Finally, to detect a fall using pose estimation algorithms, we will perform the following process: We first connect a hypothetical line between the Neck and Hip joints of a body, called the “Trunk Line.” Then, we try to track the changes in this trunk line angle in constant intervals. If these changes exceed our standard threshold in two consecutive intervals, we will consider the movement a fall.
You can see the results of our pose estimation-based fall detection model from two different views in the following videos.
Figure 3: Galliot Automatic Fall Detector based on Pose Estimation (Camera View 1 & 2)
Upsides and Downsides of Using Pose Estimation-based Fall Detection
Several parameters can affect our model’s performance in detecting a fall using pose estimation algorithms. The most important pros and cons of using this approach for detecting falls are as follows.
Advantages of pose estimation advantages:
This solution doesn’t require training a unique model and gathering numerous labeled data. We are using a pre-trained open-source model as the core of this engine, in which we define a rule to customize it for our use case. Moreover, some features such as real-time processing and compatibility with edge devices are other advantages of this approach. So, to recap, here are the most important pros to this method:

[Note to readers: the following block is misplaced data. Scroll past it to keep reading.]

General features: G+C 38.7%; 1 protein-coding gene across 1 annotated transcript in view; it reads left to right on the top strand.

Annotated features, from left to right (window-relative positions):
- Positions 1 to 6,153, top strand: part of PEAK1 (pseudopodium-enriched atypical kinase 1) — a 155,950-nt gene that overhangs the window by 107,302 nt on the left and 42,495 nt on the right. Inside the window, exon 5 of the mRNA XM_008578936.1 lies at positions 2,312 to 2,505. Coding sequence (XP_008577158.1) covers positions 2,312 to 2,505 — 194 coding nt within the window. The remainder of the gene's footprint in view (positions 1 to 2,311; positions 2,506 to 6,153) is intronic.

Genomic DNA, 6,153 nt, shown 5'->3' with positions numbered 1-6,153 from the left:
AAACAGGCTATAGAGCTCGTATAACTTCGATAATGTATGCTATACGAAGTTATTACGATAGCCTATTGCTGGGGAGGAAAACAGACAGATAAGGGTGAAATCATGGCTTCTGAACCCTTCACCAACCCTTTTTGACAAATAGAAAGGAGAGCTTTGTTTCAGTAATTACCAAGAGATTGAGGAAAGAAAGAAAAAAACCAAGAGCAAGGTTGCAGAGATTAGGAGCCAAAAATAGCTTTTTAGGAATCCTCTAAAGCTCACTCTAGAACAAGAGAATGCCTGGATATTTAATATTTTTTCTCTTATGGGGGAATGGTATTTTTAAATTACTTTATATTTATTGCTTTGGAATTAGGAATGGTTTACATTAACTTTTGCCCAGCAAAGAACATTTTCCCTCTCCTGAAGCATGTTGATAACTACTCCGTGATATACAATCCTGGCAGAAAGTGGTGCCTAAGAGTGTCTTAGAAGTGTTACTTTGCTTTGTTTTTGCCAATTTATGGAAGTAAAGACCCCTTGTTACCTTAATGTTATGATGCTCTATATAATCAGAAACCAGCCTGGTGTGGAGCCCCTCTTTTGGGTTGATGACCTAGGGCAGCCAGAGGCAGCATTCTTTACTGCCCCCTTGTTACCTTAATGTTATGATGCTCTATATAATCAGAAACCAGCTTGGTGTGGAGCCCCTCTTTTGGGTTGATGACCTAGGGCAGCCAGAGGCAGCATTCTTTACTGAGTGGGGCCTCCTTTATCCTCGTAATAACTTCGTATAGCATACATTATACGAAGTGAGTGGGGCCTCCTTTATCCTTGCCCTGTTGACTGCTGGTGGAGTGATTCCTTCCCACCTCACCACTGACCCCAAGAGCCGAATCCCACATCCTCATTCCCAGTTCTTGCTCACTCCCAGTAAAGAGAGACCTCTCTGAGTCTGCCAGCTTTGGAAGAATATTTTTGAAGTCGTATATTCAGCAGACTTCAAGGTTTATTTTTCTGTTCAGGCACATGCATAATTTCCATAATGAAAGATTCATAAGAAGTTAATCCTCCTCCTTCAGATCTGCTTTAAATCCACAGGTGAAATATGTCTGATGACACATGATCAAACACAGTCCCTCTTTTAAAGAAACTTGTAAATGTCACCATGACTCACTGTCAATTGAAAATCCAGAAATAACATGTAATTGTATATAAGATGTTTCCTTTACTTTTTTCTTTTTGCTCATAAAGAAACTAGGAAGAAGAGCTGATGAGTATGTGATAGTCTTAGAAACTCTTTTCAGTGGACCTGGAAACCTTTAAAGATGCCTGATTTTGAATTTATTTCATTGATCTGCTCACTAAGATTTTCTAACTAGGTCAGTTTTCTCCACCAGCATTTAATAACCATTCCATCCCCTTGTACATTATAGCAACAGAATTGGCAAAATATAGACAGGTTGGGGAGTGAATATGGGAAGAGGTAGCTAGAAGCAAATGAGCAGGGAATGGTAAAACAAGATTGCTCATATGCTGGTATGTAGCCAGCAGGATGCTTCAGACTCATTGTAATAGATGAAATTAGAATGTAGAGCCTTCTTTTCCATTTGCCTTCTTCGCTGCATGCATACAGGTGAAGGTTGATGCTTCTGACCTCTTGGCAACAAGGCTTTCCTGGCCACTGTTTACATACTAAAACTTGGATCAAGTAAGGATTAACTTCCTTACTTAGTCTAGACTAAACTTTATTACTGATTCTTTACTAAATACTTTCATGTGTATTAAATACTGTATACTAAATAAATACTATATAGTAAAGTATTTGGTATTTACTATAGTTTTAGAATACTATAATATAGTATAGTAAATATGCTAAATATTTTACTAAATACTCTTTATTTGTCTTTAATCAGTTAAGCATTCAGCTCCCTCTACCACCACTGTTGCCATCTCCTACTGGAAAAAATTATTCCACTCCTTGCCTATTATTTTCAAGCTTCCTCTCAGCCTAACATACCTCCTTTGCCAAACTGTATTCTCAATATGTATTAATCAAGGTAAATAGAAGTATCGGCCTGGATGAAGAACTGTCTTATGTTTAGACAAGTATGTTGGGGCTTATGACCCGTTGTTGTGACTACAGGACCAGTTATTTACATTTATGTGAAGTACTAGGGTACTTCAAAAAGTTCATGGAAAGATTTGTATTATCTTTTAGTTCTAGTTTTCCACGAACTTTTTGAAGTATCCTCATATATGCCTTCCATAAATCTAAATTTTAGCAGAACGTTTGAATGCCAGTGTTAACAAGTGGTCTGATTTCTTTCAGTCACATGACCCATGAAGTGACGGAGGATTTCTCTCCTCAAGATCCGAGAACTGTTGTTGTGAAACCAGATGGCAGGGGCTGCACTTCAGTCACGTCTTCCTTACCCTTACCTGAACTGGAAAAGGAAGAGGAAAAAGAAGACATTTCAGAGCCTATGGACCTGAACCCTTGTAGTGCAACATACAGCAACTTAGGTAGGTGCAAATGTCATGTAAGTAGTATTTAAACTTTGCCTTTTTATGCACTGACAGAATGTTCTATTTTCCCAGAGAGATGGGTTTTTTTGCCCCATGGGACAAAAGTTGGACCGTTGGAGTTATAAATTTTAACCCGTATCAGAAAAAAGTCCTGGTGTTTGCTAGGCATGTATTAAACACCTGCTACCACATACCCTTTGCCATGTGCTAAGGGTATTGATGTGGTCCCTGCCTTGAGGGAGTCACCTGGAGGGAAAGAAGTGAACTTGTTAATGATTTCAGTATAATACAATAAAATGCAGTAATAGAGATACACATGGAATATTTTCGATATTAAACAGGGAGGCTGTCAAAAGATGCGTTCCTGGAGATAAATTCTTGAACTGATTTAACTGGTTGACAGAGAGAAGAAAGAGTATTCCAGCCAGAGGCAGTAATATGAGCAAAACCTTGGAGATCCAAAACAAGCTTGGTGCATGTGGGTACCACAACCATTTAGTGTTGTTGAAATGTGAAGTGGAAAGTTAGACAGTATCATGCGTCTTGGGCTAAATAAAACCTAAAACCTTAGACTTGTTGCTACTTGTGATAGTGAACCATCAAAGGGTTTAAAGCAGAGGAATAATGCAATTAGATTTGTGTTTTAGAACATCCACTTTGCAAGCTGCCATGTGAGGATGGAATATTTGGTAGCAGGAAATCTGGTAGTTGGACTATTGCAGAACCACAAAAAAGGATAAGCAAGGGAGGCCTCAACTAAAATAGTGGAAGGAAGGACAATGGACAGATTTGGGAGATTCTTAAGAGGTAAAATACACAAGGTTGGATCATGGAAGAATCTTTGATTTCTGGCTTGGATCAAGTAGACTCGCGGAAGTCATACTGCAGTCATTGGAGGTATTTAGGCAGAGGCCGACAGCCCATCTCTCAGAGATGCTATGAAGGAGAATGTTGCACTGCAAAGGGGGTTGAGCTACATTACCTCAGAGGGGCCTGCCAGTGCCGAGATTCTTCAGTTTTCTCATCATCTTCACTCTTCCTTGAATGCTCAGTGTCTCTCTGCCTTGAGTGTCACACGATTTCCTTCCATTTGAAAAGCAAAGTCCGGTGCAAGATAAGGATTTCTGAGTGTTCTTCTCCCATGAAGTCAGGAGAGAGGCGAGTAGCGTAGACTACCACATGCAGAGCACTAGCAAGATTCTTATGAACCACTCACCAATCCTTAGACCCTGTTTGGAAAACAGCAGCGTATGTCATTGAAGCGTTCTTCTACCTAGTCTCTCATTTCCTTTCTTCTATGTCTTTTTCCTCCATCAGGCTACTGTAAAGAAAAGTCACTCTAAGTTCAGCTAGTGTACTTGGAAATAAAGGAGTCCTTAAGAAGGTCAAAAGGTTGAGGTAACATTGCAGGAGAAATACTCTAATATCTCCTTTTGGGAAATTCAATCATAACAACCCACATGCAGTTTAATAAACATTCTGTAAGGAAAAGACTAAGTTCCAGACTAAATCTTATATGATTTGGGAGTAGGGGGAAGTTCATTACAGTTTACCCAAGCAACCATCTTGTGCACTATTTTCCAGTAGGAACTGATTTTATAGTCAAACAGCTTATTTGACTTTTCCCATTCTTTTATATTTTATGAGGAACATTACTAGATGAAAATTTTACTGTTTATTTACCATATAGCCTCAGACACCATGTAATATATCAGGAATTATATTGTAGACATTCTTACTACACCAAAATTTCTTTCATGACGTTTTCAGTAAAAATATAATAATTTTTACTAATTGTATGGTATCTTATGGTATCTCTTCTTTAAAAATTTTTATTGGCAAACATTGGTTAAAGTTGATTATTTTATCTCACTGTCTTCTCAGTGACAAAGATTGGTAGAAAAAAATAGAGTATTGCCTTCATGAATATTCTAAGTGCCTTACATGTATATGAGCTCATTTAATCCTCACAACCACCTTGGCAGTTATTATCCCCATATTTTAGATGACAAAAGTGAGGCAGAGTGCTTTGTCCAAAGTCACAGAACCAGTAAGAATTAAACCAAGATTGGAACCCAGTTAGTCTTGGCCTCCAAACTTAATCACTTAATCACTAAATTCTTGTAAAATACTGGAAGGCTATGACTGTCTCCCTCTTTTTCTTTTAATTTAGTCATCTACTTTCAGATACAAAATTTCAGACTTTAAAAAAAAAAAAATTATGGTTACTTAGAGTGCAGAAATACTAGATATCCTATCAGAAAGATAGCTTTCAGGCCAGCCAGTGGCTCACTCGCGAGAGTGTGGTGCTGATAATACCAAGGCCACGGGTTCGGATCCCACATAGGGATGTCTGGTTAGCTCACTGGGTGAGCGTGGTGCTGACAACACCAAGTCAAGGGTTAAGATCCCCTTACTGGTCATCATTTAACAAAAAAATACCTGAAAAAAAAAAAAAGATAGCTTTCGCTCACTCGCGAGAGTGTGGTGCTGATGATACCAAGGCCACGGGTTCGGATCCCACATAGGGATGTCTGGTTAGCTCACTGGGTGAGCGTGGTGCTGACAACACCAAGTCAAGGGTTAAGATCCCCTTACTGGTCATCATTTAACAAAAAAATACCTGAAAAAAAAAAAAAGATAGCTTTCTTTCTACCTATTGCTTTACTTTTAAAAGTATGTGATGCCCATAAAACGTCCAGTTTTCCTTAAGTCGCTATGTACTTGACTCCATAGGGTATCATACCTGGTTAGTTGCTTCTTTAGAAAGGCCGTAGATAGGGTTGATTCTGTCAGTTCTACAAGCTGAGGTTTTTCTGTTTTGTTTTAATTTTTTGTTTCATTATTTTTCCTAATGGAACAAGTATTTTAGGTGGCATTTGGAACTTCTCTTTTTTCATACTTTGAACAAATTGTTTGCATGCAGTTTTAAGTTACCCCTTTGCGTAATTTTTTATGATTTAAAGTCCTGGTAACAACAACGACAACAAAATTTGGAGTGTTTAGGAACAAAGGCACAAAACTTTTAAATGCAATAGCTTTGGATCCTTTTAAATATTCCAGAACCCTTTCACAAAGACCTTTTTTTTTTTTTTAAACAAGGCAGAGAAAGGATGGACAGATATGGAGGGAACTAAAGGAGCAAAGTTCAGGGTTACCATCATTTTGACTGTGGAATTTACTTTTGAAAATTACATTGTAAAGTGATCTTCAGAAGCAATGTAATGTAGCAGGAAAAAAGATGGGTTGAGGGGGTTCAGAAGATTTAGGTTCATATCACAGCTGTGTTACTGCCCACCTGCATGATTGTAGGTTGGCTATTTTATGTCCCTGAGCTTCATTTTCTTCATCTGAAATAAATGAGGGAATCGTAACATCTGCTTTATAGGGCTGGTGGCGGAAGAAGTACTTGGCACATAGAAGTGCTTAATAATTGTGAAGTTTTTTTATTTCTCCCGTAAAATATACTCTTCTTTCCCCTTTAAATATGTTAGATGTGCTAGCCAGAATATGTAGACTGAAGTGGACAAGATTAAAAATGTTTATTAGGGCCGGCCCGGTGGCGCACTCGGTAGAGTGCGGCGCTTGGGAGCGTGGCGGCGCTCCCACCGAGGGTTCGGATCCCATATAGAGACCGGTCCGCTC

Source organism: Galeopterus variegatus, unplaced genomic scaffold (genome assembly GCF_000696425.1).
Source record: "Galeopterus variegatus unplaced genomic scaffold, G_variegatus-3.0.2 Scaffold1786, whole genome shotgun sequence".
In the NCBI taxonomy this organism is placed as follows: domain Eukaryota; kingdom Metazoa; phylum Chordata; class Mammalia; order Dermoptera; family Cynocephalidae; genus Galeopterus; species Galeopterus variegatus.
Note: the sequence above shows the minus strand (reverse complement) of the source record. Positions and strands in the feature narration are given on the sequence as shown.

1- Available pre-trained models
2- No data labeling is required
3- Real-time processing and edge-device compatibility
Disadvantages of pose estimation-based fall detection approach:
1- Pose Estimation Recall
First, we better know that no pose estimator can detect the body key points in every environment and condition (e.g., different variants of lighting, camera angle, postures, etc.). But, we need a high “Recall” in our application, i.e., we must detect almost every single fall that happens. However, as we said, we can not rely on pose estimators alone for this work. As you can see in Figure 4, our pose estimator fails to detect the body joints (key points) and the trunk line due to the camera’s angle and environmental conditions.
2- Camera View and 2D Pose Estimation
Another weakness of this approach is due to our model’s 2D estimations. Since we are using 2D pose estimators, we are missing the changes in the trunk line that happen at certain angles to the frame, such as movements that happen parallel to the camera view vector (figure 5).
Consequently, due to the deficiencies of this approach in different situations, we can not entirely rely on this algorithm for automatically detecting falls. Hence, we require a more sophisticated approach that can cover the blind spots of this solution.